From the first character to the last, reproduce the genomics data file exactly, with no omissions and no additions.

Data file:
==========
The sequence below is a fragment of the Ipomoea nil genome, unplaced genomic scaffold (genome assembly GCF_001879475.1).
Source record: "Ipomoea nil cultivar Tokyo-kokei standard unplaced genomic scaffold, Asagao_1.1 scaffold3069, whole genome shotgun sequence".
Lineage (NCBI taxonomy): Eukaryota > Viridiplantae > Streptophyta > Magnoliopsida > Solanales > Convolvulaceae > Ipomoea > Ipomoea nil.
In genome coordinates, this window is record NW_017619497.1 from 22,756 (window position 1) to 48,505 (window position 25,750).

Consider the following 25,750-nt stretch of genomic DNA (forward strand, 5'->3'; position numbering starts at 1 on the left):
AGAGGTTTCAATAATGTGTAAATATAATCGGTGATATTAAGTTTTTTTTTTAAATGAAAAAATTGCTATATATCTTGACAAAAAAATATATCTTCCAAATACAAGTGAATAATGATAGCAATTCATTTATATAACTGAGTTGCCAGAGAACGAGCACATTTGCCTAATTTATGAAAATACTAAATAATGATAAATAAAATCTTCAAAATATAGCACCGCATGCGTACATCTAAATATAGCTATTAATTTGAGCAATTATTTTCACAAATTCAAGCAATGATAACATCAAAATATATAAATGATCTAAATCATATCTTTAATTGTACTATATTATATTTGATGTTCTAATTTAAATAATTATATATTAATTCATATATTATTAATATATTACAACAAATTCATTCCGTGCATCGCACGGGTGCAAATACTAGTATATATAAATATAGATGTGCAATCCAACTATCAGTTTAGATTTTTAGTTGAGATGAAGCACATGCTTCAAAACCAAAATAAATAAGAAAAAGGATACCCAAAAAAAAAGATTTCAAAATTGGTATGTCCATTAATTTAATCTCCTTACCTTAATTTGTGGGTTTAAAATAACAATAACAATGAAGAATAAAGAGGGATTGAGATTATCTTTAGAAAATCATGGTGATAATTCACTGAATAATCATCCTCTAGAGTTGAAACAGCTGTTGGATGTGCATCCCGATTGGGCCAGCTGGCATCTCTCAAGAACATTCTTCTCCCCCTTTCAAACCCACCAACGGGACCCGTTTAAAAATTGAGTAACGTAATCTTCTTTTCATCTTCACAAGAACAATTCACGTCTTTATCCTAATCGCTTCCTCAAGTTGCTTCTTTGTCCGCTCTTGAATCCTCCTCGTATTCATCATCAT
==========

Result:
The sequence below is a fragment of the Ipomoea nil genome, unplaced genomic scaffold (genome assembly GCF_001879475.1).
Source record: "Ipomoea nil cultivar Tokyo-kokei standard unplaced genomic scaffold, Asagao_1.1 scaffold3069, whole genome shotgun sequence".
Lineage (NCBI taxonomy): Eukaryota > Viridiplantae > Streptophyta > Magnoliopsida > Solanales > Convolvulaceae > Ipomoea > Ipomoea nil.
In genome coordinates, this window is record NW_017619497.1 from 22,756 (window position 1) to 48,505 (window position 25,750).

Consider the following 25,750-nt stretch of genomic DNA (forward strand, 5'->3'; position numbering starts at 1 on the left):
AGAGGTTTCAATAATGTGTAAATATAATCGGTGATATTAAGTTTTTTTTTTAAATGAAAAAATTGCTATATATCTTGACAAAAAAATATATCTTCCAAATACAAGTGAATAATGATAGCAATTCATTTATATAACTGAGTTGCCAGAGAACGAGCACATTTGCCTAATTTATGAAAATACTAAATAATGATAAATAAAATCTTCAAAATATAGCACCGCATGCGTACATCTAAATATAGCTATTAATTTGAGCAATTATTTTCACAAATTCAAGCAATGATAACATCAAAATATATAAATGATCTAAATCATATCTTTAATTGTACTATATTATATTTGATGTTCTAATTTAAATAATTATATATTAATTCATATATTATTAATATATTACAACAAATTCATTCCGTGCATCGCACGGGTGCAAATACTAGTATATATAAATATAGATGTGCAATCCAACTATCAGTTTAGATTTTTAGTTGAGATGAAGCACATGCTTCAAAACCAAAATAAATAAGAAAAAGGATACCCAAAAAAAAAGATTTCAAAATTGGTATGTCCATTAATTTAATCTCCTTACCTTAATTTGTGGGTTTAAAATAACAATAACAATGAAGAATAAAGAGGGATTGAGATTATCTTTAGAAAATCATGGTGATAATTCACTGAATAATCATCCTCTAGAGTTGAAACAGCTGTTGGATGTGCATCCCGATTGGGCCAGCTGGCATCTCTCAAGAACATTCTTCTCCCCCTTTCAAACCCACCAACGGGACCCGTTTAAAAATTGAGTAACGTAATCTTCTTTTCATCTTCACAAGAACAATTCACGTCTTTATCCTAATCGCTTCCTCAAGTTGCTTCTTTGTCCGCTCTTGAATCCTCCTCGTATTCATCATCAT